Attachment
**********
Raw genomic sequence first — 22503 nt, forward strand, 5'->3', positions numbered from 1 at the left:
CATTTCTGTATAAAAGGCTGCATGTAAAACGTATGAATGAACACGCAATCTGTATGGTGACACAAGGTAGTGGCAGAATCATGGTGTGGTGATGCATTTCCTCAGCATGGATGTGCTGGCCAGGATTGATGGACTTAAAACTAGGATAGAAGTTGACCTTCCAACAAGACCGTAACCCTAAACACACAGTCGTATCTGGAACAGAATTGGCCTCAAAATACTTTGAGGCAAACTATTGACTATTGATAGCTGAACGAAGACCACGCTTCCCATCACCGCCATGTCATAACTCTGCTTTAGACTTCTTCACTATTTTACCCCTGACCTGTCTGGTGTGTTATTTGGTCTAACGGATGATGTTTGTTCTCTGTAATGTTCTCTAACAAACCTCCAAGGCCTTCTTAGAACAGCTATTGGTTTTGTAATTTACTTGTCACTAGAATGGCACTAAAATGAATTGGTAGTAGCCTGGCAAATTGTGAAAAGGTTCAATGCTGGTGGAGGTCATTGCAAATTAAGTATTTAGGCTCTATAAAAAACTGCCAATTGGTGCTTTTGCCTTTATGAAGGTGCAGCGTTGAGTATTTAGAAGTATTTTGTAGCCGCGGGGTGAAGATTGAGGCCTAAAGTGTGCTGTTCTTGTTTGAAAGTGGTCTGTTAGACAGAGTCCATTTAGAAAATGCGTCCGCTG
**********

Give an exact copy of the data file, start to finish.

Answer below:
Raw genomic sequence first — 22503 nt, forward strand, 5'->3', positions numbered from 1 at the left:
CATTTCTGTATAAAAGGCTGCATGTAAAACGTATGAATGAACACGCAATCTGTATGGTGACACAAGGTAGTGGCAGAATCATGGTGTGGTGATGCATTTCCTCAGCATGGATGTGCTGGCCAGGATTGATGGACTTAAAACTAGGATAGAAGTTGACCTTCCAACAAGACCGTAACCCTAAACACACAGTCGTATCTGGAACAGAATTGGCCTCAAAATACTTTGAGGCAAACTATTGACTATTGATAGCTGAACGAAGACCACGCTTCCCATCACCGCCATGTCATAACTCTGCTTTAGACTTCTTCACTATTTTACCCCTGACCTGTCTGGTGTGTTATTTGGTCTAACGGATGATGTTTGTTCTCTGTAATGTTCTCTAACAAACCTCCAAGGCCTTCTTAGAACAGCTATTGGTTTTGTAATTTACTTGTCACTAGAATGGCACTAAAATGAATTGGTAGTAGCCTGGCAAATTGTGAAAAGGTTCAATGCTGGTGGAGGTCATTGCAAATTAAGTATTTAGGCTCTATAAAAAACTGCCAATTGGTGCTTTTGCCTTTATGAAGGTGCAGCGTTGAGTATTTAGAAGTATTTTGTAGCCGCGGGGTGAAGATTGAGGCCTAAAGTGTGCTGTTCTTGTTTGAAAGTGGTCTGTTAGACAGAGTCCATTTAGAAAATGCGTCCGCTG